We have eaten them with cream and fruit, with Rhubarb Curd from my last post and now, with White Chocolate and Strawberry Ice Cream. Dress them up however you like, they are a delight!

Strawberry Meringue Nests


4 large egg whites
250g caster sugar
 teaspoons corn flour
10g freeze-dried strawberry powder


  1. Pre-heat the oven to 150⁰C/300⁰F/Gas 2.
  2. Prepare baking trays by lining with baking paper ready to shape your meringue nests.
  3. Whisk the egg whites in a large bowl until very stiff and dry.
  4. When stiff enough, add the sugar a little at a time, whisking very thoroughly between each addition.
  5. Whisk in the corn flour.
  6. Finally, whisk in the freeze-dried strawberry powder about a third at a time. The meringue mix should be very stiff, glossy and form soft peaks which hold their shape.
  7. Use immediately to shape into 'nests' by making a circular base the size of your nest and then adding a dollop of meringue mix on top and gradually working out to the edges with a flat knife, to form a nest shape (make sure the middle of the nest still has a good covering of meringue).
  8. Place in the oven and immediately turn down the oven to 120⁰ C / 250⁰ F / Gas ½
  9. Bake for about 2 hours until firm and dry (the meringue should not feel sticky at all). Check from time to time and if there is any indication of browning, turn the oven down slightly further and continue to cook until firm and dry.
  10. Turn off the oven, leaving the meringues in there until the oven has completely cooled.
  11. Remove the meringues when cold and either wrap and store in an airtight container, or use immediately.

White Chocolate & Strawberry Ice Cream (heavily adapted from a recipe for white chocolate ice cream found in Gordon Ramsay's Secrets (2003) cook book)

Ingredients (makes about 1 litre)  

for the base mix

150g white chocolate - must be good quality - chopped into small pieces
450ml double cream
300ml milk (whole or semi-skimmed)
60g icing sugar
140g tube liquid glucose

for the strawberry sauce (to swirl in)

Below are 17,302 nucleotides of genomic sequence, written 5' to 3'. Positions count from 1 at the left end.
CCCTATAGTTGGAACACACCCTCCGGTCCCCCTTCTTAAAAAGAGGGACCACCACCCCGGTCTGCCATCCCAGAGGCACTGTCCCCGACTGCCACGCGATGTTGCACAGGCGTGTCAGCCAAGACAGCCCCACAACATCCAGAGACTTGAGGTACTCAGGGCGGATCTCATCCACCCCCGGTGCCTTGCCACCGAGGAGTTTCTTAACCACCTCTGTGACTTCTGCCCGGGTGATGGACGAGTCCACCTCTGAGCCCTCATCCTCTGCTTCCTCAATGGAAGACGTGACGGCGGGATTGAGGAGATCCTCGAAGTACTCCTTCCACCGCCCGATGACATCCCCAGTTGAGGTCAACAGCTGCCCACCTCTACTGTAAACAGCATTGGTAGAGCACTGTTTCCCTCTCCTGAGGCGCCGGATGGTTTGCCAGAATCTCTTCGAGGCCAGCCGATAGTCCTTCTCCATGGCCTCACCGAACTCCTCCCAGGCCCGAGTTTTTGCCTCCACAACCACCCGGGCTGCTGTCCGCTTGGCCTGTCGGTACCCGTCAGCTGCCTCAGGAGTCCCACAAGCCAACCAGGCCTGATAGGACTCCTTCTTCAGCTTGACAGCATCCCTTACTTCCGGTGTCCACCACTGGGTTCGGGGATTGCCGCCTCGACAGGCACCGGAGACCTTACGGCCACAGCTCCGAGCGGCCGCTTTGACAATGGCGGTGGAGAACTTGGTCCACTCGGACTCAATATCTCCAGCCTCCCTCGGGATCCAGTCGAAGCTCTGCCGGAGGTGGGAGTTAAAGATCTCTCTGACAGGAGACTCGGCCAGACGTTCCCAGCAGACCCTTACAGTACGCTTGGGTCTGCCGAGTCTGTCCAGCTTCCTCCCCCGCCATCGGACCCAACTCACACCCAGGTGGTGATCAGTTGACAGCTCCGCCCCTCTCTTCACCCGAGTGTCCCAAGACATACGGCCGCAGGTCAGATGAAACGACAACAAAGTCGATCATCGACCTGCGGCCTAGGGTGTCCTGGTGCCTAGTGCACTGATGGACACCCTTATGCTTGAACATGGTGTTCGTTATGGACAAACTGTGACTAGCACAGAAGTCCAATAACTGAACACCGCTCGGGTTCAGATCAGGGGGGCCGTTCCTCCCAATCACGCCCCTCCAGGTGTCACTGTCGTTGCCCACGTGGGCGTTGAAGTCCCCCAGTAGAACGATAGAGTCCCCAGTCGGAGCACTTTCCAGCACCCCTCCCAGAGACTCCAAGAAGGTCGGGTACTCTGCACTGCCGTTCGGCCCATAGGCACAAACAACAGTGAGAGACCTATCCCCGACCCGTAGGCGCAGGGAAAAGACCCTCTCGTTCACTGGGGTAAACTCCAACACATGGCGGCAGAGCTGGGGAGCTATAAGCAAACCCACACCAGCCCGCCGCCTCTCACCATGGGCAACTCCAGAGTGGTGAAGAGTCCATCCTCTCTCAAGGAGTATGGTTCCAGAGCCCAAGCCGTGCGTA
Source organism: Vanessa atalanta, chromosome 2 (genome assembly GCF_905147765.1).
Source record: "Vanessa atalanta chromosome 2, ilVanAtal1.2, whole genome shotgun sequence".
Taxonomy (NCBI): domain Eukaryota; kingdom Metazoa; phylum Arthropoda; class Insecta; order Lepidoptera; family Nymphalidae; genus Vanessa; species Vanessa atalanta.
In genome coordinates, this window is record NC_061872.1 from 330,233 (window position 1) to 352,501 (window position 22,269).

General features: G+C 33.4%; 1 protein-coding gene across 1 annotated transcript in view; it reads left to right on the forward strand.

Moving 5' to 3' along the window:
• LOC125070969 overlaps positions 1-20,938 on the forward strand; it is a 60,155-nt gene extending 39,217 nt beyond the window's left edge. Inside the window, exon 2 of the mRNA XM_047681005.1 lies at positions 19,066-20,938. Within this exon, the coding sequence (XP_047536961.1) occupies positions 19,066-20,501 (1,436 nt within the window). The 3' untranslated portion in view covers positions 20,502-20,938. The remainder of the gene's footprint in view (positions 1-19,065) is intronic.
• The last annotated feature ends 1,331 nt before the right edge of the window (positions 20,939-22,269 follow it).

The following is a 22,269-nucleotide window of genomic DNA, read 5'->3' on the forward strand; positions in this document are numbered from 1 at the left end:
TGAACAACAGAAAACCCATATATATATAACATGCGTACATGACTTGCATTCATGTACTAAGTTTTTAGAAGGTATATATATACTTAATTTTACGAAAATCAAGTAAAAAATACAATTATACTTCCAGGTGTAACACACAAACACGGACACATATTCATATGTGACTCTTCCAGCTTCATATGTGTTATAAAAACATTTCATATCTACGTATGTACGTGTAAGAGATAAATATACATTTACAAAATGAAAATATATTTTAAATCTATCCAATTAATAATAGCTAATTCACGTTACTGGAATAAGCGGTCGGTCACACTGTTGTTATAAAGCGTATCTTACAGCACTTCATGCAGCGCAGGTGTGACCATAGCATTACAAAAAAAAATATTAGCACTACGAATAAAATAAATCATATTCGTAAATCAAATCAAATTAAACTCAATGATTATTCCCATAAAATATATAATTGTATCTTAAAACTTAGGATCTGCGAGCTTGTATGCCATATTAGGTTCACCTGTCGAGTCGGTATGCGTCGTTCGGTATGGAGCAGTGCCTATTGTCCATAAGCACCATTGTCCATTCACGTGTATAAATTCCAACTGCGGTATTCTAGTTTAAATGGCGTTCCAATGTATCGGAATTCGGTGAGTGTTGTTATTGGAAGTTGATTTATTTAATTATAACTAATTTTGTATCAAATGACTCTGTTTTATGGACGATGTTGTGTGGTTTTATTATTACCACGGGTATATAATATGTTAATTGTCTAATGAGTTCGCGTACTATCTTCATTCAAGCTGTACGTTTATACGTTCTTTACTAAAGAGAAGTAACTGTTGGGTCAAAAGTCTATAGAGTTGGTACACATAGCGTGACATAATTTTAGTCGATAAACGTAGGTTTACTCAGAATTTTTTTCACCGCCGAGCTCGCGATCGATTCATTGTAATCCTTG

300g strawberries - hulled and cut into quarters
40g caster sugar (I used golden caster)
1 teaspoon cold water
handful of freeze-dried strawberry chunks (optional, but they give lovely chewy strawberry bites to the ice cream)


  1. Place the chopped chocolate in a large heatproof bowl (preferably heat-proof glass) and add the cream, milk, icing sugar and glucose.
  2. Place the bowl over a saucepan of warming water (before the point of simmering) and continue to heat the water under the bowl, whilst stirring the ingredients. The bottom of the bowl should not come into contact with the water underneath.
  3. Bring the water to a gentle simmer and stirring frequently, continue to heat slowly, until the chocolate has fully melted and all the ingredients have fully blended. Do not heat too quickly or allow the mixture to become too hot, or the chocolate might 'seize'.
  4. Once fully blended, continue to heat the mixture, still stirring frequently until it is beginning to steam, but does not reach boiling point.
  5. Remove the bowl from the heat and pour into a cold bowl or jugs and leave until completely cold. Chill in the fridge until ready to use.
  6. Whilst your base ice cream mix is cooling, make the strawberry sauce so that it has time to cool before starting the ice cream freezing process.  
  7. To make the sauce, place the prepared fresh strawberries, sugar and water in a small saucepan and gently heat until the mixture is simmering and the strawberries have begun to break down and release their juice.
  8. Turn the heat up, add the freeze dried strawberry (if using) and boil, stirring frequently, for about 5 minutes until the fresh strawberries are mush, the sugar has fully dissolved and the mixture has reduced in volume to a sticky, thickening liquid (but not a jam).
  9. Take off the heat and set aside to cool.
  10. Make sure you have ready a clean, prepared, freezable tub to store your ice cream when made.
  11. When your 2 mixes are cool, put the base chocolate mixture into an ice cream maker and freeze according to the manufacturers instructions.
  12. Once the ice cream has reached thick, 'soft-scoop' texture, turn off the machine and remove the paddle from the bowl.
  13. Pour the cold strawberry sauce into the ice cream mix and using a clean mixing spoon, gently swirl or fold the 2 mixes together, making sure that you don't over-mix, so that you can still see streaks / areas of dark red strawberry in the pale ice cream.
  14. Spoon immediately into a freezer container and place in the freezer to harden for a few hours
  15. Once fully frozen, serve in a cone, or place a scoop in your meringue nests and drizzle with your favourite sauce or sprinkles.

(If you don't have an ice cream maker, place the mixture at stage 11 into a shallow container and freeze until mushy. Then turn into a chilled bowl and beat until the ice crystals are broken down. Return to the freezer and freeze again until mushy. Repeat the whisking and before freezing a final time, gently fold in the strawberry sauce as at stage 13 above)

Gluten Free Alchemist © 2013 unless otherwise indicated